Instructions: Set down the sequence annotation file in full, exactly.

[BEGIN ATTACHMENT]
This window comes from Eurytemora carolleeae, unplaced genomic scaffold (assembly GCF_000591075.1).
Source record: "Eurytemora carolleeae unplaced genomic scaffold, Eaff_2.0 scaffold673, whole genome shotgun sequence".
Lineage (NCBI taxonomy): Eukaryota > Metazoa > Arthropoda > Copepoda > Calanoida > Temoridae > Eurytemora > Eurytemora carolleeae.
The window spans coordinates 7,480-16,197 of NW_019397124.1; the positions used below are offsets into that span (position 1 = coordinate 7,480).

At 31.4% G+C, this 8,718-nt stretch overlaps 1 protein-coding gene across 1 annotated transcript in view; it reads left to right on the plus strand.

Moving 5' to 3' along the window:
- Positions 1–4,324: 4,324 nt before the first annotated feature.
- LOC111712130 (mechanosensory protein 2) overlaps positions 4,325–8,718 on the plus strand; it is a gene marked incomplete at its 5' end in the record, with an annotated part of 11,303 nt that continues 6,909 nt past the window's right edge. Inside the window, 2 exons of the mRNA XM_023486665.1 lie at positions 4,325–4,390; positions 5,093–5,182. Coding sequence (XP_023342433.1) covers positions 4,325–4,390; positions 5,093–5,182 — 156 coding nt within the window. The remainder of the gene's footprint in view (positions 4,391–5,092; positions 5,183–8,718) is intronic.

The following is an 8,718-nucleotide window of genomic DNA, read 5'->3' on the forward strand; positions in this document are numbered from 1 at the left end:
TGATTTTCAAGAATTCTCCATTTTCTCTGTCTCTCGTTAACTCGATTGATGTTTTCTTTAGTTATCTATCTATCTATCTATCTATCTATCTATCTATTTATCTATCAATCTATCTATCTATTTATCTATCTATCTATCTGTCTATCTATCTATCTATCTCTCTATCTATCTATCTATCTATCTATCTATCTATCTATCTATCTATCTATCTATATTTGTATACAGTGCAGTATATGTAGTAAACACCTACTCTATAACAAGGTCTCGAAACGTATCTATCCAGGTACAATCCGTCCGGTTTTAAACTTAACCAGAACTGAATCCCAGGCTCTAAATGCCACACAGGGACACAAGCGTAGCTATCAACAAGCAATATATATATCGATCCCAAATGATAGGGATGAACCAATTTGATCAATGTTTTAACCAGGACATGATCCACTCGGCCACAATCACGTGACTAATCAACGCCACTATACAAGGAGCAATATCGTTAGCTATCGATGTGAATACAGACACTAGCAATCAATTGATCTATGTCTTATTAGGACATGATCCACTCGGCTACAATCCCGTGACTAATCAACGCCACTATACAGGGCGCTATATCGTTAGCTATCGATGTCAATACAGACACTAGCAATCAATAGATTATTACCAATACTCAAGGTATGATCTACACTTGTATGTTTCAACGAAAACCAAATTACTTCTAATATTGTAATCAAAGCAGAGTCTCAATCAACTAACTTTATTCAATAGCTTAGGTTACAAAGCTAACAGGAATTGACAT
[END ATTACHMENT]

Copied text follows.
This window comes from Eurytemora carolleeae, unplaced genomic scaffold (assembly GCF_000591075.1).
Source record: "Eurytemora carolleeae unplaced genomic scaffold, Eaff_2.0 scaffold673, whole genome shotgun sequence".
Lineage (NCBI taxonomy): Eukaryota > Metazoa > Arthropoda > Copepoda > Calanoida > Temoridae > Eurytemora > Eurytemora carolleeae.
The window spans coordinates 7,480-16,197 of NW_019397124.1; the positions used below are offsets into that span (position 1 = coordinate 7,480).

At 31.4% G+C, this 8,718-nt stretch overlaps 1 protein-coding gene across 1 annotated transcript in view; it reads left to right on the plus strand.

Moving 5' to 3' along the window:
- Positions 1–4,324: 4,324 nt before the first annotated feature.
- LOC111712130 (mechanosensory protein 2) overlaps positions 4,325–8,718 on the plus strand; it is a gene marked incomplete at its 5' end in the record, with an annotated part of 11,303 nt that continues 6,909 nt past the window's right edge. Inside the window, 2 exons of the mRNA XM_023486665.1 lie at positions 4,325–4,390; positions 5,093–5,182. Coding sequence (XP_023342433.1) covers positions 4,325–4,390; positions 5,093–5,182 — 156 coding nt within the window. The remainder of the gene's footprint in view (positions 4,391–5,092; positions 5,183–8,718) is intronic.

The following is an 8,718-nucleotide window of genomic DNA, read 5'->3' on the forward strand; positions in this document are numbered from 1 at the left end:
TGATTTTCAAGAATTCTCCATTTTCTCTGTCTCTCGTTAACTCGATTGATGTTTTCTTTAGTTATCTATCTATCTATCTATCTATCTATCTATCTATTTATCTATCAATCTATCTATCTATTTATCTATCTATCTATCTGTCTATCTATCTATCTATCTCTCTATCTATCTATCTATCTATCTATCTATCTATCTATCTATCTATCTATCTATATTTGTATACAGTGCAGTATATGTAGTAAACACCTACTCTATAACAAGGTCTCGAAACGTATCTATCCAGGTACAATCCGTCCGGTTTTAAACTTAACCAGAACTGAATCCCAGGCTCTAAATGCCACACAGGGACACAAGCGTAGCTATCAACAAGCAATATATATATCGATCCCAAATGATAGGGATGAACCAATTTGATCAATGTTTTAACCAGGACATGATCCACTCGGCCACAATCACGTGACTAATCAACGCCACTATACAAGGAGCAATATCGTTAGCTATCGATGTGAATACAGACACTAGCAATCAATTGATCTATGTCTTATTAGGACATGATCCACTCGGCTACAATCCCGTGACTAATCAACGCCACTATACAGGGCGCTATATCGTTAGCTATCGATGTCAATACAGACACTAGCAATCAATAGATTATTACCAATACTCAAGGTATGATCTACACTTGTATGTTTCAACGAAAACCAAATTACTTCTAATATTGTAATCAAAGCAGAGTCTCAATCAACTAACTTTATTCAATAGCTTAGGTTACAAAGCTAACAGGAATTGACAT